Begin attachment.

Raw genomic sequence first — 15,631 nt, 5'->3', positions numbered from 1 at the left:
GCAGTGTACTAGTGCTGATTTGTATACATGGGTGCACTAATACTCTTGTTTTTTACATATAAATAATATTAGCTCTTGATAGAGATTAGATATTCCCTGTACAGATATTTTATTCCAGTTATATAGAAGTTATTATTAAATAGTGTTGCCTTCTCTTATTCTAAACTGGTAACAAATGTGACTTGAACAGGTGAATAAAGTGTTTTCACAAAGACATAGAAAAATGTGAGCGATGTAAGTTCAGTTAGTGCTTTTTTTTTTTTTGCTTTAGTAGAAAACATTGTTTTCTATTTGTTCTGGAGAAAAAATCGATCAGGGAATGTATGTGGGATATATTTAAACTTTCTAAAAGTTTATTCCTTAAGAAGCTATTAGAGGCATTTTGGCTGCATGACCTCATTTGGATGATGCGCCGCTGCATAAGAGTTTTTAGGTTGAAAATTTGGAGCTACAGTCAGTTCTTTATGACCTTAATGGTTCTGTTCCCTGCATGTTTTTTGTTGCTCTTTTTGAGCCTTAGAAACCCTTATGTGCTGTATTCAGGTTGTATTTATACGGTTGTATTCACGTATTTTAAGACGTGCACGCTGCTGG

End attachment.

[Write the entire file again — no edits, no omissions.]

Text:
Raw genomic sequence first — 15,631 nt, 5'->3', positions numbered from 1 at the left:
GCAGTGTACTAGTGCTGATTTGTATACATGGGTGCACTAATACTCTTGTTTTTTACATATAAATAATATTAGCTCTTGATAGAGATTAGATATTCCCTGTACAGATATTTTATTCCAGTTATATAGAAGTTATTATTAAATAGTGTTGCCTTCTCTTATTCTAAACTGGTAACAAATGTGACTTGAACAGGTGAATAAAGTGTTTTCACAAAGACATAGAAAAATGTGAGCGATGTAAGTTCAGTTAGTGCTTTTTTTTTTTTTGCTTTAGTAGAAAACATTGTTTTCTATTTGTTCTGGAGAAAAAATCGATCAGGGAATGTATGTGGGATATATTTAAACTTTCTAAAAGTTTATTCCTTAAGAAGCTATTAGAGGCATTTTGGCTGCATGACCTCATTTGGATGATGCGCCGCTGCATAAGAGTTTTTAGGTTGAAAATTTGGAGCTACAGTCAGTTCTTTATGACCTTAATGGTTCTGTTCCCTGCATGTTTTTTGTTGCTCTTTTTGAGCCTTAGAAACCCTTATGTGCTGTATTCAGGTTGTATTTATACGGTTGTATTCACGTATTTTAAGACGTGCACGCTGCTGG